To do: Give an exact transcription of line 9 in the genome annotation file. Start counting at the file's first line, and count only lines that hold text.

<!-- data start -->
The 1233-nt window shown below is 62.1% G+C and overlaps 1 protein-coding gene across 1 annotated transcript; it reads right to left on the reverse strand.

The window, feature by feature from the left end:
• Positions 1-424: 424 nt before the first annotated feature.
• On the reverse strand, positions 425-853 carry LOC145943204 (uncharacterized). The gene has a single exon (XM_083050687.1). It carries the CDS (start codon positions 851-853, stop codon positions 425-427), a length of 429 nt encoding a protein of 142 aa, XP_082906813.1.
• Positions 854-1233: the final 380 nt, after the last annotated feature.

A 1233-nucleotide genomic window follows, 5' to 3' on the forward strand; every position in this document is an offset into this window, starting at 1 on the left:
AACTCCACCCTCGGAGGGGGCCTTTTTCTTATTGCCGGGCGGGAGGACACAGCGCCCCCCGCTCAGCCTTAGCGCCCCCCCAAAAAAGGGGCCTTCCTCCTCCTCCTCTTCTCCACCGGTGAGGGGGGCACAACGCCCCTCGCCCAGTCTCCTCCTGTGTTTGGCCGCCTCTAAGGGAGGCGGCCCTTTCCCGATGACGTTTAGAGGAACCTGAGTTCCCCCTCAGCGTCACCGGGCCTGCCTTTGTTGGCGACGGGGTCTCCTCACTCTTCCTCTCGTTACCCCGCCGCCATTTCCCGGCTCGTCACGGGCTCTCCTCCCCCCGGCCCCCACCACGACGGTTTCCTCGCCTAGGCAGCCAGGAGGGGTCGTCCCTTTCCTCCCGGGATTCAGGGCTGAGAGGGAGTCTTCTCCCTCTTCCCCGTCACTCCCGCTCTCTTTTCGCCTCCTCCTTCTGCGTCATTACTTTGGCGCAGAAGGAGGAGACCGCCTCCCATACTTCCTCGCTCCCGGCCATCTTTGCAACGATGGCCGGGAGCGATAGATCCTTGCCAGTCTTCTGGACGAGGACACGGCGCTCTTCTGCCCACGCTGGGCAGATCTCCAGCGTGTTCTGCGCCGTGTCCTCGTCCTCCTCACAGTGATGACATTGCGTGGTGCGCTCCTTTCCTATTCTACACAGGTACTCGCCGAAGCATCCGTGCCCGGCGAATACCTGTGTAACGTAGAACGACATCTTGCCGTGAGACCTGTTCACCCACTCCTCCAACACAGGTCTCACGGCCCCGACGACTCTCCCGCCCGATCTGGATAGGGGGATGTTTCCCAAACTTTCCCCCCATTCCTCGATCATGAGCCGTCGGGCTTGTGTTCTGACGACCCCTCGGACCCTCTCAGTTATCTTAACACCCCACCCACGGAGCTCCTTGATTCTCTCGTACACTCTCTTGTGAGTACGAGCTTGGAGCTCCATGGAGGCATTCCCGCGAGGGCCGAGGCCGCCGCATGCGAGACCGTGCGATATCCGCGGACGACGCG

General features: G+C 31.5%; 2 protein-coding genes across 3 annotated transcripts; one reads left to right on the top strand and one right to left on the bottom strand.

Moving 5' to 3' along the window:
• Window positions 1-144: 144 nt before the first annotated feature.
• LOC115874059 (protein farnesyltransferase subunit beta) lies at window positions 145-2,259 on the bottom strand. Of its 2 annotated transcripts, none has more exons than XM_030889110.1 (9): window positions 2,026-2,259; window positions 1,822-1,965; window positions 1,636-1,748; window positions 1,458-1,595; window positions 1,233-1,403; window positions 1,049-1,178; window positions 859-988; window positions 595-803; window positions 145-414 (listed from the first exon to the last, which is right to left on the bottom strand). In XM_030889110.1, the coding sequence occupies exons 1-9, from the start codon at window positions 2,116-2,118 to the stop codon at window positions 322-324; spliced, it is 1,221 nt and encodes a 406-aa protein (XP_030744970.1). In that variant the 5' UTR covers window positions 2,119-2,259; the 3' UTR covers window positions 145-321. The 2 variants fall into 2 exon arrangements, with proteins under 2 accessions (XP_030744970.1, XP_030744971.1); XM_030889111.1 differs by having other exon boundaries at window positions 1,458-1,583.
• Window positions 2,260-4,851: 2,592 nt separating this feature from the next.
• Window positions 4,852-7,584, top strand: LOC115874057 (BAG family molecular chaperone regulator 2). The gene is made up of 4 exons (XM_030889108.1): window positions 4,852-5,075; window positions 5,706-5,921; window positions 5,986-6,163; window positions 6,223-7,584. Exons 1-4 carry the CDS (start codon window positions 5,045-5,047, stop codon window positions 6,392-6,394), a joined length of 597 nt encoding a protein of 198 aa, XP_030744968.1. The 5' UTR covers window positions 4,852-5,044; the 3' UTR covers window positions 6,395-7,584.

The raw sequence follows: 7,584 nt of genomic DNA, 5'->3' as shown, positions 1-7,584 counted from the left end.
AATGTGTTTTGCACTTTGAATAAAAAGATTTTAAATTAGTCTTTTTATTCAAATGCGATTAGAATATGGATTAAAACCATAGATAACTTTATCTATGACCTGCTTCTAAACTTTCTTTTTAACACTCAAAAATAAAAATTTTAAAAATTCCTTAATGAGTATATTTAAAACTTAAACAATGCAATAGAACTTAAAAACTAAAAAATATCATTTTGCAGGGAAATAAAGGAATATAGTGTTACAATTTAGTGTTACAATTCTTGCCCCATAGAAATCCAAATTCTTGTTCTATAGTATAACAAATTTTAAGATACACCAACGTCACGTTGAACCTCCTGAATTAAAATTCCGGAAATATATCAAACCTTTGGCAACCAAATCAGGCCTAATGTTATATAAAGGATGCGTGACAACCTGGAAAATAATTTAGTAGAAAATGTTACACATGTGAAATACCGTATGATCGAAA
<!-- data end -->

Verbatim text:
Moving 5' to 3' along the window: